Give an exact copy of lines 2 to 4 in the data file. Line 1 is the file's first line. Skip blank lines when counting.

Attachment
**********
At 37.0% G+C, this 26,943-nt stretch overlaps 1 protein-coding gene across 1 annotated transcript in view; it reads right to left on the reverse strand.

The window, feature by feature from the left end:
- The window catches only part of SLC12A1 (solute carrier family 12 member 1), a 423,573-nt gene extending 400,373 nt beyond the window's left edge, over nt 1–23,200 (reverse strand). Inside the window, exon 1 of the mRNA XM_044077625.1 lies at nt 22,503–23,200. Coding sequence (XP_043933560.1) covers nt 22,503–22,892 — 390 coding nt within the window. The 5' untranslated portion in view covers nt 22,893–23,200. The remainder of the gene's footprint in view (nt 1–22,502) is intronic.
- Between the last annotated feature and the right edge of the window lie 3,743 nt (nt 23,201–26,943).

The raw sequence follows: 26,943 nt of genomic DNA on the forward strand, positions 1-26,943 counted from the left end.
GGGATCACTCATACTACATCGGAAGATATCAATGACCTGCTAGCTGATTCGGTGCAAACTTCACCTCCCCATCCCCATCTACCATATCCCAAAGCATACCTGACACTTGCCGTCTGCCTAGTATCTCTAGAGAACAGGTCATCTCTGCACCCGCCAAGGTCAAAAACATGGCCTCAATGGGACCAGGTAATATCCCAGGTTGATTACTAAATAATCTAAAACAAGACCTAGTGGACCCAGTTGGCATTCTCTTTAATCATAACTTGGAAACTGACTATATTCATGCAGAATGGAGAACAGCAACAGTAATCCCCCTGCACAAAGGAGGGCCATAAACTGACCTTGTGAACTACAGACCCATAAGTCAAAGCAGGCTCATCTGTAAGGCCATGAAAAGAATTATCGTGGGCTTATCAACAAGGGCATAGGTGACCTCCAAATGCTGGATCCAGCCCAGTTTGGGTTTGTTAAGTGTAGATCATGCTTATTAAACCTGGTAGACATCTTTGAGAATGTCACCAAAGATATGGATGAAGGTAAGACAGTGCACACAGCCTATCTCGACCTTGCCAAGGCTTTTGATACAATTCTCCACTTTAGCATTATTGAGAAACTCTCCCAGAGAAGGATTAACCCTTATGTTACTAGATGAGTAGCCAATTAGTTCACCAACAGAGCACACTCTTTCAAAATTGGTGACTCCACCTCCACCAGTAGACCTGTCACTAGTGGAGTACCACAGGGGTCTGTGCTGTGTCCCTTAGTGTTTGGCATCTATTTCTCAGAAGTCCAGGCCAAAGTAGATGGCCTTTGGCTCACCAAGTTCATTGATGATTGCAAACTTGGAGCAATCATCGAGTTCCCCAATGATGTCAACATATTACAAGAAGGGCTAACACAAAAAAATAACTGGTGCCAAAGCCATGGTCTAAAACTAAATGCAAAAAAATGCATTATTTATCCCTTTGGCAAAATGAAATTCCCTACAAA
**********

The window, feature by feature from the left end:
- The window catches only part of SLC12A1 (solute carrier family 12 member 1), a 423,573-nt gene extending 400,373 nt beyond the window's left edge, over nt 1–23,200 (reverse strand). Inside the window, exon 1 of the mRNA XM_044077625.1 lies at nt 22,503–23,200. Coding sequence (XP_043933560.1) covers nt 22,503–22,892 — 390 coding nt within the window. The 5' untranslated portion in view covers nt 22,893–23,200. The remainder of the gene's footprint in view (nt 1–22,502) is intronic.
- Between the last annotated feature and the right edge of the window lie 3,743 nt (nt 23,201–26,943).